Controls on phase composition and ice water content in a convection-permitting model simulation of a tropical mesoscale convective system
- 1CSIRO, Aspendale, Victoria, Australia
- 2Bureau of Meteorology, Docklands, Victoria, Australia
- 3Laboratoire de Meteorologie Physique, Universite Blaise Pascal, Clermont-Ferrand, France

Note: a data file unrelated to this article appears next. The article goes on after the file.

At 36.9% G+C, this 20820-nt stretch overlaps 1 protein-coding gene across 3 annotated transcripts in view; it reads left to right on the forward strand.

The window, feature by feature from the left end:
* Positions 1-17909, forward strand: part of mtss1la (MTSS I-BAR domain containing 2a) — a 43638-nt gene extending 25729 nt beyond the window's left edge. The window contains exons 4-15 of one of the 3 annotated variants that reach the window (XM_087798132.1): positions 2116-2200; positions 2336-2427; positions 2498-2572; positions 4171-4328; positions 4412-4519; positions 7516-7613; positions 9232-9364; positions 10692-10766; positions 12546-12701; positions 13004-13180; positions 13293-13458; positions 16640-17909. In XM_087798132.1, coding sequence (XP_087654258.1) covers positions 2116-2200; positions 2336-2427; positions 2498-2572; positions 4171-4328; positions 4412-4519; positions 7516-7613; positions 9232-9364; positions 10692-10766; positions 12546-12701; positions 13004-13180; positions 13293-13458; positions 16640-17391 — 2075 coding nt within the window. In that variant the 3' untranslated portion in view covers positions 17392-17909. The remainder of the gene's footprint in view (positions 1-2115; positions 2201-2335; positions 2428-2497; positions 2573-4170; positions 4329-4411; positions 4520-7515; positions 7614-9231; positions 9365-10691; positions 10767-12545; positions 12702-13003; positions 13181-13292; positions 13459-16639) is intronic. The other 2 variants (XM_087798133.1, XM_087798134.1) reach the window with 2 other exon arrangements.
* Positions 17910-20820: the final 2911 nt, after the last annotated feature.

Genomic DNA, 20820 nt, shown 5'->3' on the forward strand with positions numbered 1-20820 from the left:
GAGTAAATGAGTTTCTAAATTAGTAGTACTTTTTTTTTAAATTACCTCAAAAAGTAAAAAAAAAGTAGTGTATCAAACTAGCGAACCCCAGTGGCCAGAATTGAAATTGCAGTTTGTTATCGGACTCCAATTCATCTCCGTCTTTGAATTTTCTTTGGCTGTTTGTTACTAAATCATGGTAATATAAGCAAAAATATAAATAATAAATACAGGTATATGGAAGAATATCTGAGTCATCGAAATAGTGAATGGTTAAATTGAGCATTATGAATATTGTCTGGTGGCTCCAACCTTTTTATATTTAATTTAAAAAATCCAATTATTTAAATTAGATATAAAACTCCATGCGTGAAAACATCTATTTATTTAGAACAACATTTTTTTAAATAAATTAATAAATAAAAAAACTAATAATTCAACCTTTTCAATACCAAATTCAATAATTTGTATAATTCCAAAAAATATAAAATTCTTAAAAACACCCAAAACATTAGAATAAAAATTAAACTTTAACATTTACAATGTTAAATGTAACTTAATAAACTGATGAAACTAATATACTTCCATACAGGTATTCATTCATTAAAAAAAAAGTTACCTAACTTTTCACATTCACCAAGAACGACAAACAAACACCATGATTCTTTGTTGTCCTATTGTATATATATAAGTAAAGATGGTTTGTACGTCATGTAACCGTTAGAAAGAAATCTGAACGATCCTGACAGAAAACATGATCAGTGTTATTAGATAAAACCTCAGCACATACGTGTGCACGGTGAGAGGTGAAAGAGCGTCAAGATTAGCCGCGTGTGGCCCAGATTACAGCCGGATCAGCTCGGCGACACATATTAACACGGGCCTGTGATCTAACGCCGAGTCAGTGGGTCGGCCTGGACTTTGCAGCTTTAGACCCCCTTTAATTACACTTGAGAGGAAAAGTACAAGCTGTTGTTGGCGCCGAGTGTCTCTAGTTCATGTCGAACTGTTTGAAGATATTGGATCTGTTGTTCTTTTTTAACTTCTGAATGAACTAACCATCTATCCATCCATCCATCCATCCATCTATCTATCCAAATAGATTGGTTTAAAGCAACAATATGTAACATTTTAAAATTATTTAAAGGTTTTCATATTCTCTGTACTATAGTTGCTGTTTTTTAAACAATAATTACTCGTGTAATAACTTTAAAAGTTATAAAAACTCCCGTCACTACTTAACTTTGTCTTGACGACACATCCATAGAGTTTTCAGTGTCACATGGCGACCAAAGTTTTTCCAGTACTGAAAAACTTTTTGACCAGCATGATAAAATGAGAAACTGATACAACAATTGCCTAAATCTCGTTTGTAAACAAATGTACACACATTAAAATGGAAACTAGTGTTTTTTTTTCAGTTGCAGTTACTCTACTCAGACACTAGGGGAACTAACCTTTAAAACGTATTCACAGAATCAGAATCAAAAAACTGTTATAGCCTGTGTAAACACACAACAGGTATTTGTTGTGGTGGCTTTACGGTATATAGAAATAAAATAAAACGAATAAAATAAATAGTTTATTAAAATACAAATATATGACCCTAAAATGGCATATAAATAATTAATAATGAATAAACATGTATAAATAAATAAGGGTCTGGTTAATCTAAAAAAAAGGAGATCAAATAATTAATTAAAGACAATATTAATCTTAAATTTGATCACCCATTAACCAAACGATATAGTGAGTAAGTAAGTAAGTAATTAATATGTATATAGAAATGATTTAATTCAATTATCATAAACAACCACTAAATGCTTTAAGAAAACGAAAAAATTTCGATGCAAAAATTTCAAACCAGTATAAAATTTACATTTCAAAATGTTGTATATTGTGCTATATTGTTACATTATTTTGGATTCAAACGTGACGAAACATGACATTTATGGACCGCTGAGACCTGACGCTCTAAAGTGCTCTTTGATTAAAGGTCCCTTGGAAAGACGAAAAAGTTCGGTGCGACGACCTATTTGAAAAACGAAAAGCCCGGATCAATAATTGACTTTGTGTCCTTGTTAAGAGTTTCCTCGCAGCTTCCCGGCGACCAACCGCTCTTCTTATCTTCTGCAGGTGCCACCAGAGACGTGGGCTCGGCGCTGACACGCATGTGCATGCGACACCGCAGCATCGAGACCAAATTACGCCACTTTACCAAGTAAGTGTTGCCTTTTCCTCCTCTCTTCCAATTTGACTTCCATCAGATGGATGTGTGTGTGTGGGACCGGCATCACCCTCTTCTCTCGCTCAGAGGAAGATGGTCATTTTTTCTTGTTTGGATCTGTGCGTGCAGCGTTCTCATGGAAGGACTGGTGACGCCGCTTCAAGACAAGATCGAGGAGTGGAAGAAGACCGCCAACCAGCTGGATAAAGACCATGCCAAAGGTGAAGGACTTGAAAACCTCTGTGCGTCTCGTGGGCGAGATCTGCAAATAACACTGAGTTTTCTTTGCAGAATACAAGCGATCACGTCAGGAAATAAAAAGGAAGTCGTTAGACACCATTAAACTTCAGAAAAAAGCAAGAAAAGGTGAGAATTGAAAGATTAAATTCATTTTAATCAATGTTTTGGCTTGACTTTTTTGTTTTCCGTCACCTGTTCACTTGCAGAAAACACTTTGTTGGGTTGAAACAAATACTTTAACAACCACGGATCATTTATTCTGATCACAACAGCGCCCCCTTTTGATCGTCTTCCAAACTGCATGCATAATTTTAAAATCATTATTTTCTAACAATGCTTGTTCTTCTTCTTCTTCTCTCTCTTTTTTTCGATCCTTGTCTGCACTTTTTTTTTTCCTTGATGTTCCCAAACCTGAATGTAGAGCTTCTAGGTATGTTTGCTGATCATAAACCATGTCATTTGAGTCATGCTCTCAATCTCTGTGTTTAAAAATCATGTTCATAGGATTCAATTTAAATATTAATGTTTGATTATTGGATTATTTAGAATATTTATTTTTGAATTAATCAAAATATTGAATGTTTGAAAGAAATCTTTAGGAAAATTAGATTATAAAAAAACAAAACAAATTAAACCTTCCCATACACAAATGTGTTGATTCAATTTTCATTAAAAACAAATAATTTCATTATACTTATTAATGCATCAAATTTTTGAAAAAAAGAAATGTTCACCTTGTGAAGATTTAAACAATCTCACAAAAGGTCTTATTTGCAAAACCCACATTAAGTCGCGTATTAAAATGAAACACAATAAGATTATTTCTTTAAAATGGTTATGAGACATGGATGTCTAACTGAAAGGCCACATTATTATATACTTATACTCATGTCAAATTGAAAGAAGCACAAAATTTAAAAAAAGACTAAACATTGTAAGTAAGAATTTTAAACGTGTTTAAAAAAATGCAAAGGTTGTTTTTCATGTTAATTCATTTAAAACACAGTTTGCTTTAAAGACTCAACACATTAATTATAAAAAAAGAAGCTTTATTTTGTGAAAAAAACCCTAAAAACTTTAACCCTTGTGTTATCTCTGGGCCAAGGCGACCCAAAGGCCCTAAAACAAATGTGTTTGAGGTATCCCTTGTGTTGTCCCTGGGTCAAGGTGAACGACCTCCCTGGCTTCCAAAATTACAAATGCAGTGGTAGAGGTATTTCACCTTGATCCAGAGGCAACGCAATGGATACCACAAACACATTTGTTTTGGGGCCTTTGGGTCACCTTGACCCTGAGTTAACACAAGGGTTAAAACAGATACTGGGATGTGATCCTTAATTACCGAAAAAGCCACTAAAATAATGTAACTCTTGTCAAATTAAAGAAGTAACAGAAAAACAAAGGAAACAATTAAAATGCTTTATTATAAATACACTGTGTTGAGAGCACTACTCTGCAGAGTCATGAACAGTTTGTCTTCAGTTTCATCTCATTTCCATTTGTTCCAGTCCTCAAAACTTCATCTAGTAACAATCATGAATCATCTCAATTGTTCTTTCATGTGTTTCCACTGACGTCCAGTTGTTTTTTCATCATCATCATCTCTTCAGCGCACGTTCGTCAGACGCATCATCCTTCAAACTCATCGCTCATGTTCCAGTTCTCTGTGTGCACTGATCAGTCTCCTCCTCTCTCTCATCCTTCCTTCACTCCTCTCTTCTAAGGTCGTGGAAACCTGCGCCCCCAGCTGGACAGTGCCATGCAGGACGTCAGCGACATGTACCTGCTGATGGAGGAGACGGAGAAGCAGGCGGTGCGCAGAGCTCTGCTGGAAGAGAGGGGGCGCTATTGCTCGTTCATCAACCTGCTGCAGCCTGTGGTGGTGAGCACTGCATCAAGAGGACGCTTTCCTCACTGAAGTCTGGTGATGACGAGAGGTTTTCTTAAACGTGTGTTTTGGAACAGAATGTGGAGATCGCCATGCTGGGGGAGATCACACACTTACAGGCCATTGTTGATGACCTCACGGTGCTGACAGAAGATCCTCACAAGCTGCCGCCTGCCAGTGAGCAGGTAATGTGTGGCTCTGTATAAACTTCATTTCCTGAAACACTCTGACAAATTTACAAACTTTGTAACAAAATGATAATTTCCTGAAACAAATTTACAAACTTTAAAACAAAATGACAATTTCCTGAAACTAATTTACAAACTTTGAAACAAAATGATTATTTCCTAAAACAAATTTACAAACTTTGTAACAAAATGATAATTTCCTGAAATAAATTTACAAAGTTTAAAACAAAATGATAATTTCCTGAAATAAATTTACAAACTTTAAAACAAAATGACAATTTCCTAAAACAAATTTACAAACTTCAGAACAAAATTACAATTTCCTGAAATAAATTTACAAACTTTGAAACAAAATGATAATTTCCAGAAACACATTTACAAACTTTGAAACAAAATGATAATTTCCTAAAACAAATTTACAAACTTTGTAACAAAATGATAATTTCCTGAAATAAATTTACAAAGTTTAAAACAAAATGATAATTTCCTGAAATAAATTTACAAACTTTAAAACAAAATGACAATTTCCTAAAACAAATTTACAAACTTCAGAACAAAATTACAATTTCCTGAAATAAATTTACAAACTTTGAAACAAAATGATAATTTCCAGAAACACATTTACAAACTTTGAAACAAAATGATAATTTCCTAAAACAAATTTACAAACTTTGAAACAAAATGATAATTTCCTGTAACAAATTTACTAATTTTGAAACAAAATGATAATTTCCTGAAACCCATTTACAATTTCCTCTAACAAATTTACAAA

Abstract. Simulations of tropical convection from an operational numerical weather prediction model are evaluated with the focus on the model's ability to simulate the observed high ice water contents associated with the outflow of deep convection and to investigate the modelled processes that control the phase composition of tropical convective clouds. The 1 km horizontal grid length model that uses a single-moment microphysics scheme simulates the intensification and decay of convective strength across the mesoscale convective system. However, deep convection is produced too early, the OLR (outgoing longwave radiation) is underestimated and the areas with reflectivities > 30 dBZ are overestimated due to too much rain above the freezing level, stronger updraughts and larger particle sizes in the model. The inclusion of a heterogeneous rain-freezing parameterisation and the use of different ice size distributions show better agreement with the observed reflectivity distributions; however, this simulation still produces a broader profile with many high-reflectivity outliers demonstrating the greater occurrence of convective cells in the simulations. Examining the phase composition shows that the amount of liquid and ice in the modelled convective updraughts is controlled by the following: the size of the ice particles, with larger particles growing more efficiently through riming and producing larger IWC (ice water content); the efficiency of the warm rain process, with greater cloud water contents being available to support larger ice growth rates; and exclusion or limitation of graupel growth, with more mass contained in slower falling snow particles resulting in an increase of in-cloud residence times and more efficient removal of LWC (liquid water content). In this simulated case using a 1 km grid length model, horizontal mass divergence in the mixed-phase regions of convective updraughts is most sensitive to the turbulence formulation. Greater mixing of environmental air into cloudy updraughts in the region of −30 to 0 °C produces more mass divergence indicative of greater entrainment, which generates a larger stratiform rain area. Above these levels in the purely ice region of the simulated updraughts, the convective updraught buoyancy is controlled by the ice particle sizes, demonstrating the importance of the microphysical processes on the convective dynamics in this simulated case study using a single-moment microphysics scheme. The single-moment microphysics scheme in the model is unable to simulate the observed reduction of mean mass-weighted ice diameter as the ice water content increases. The inability of the model to represent the observed variability of the ice size distribution would be improved with the use of a double-moment microphysics scheme.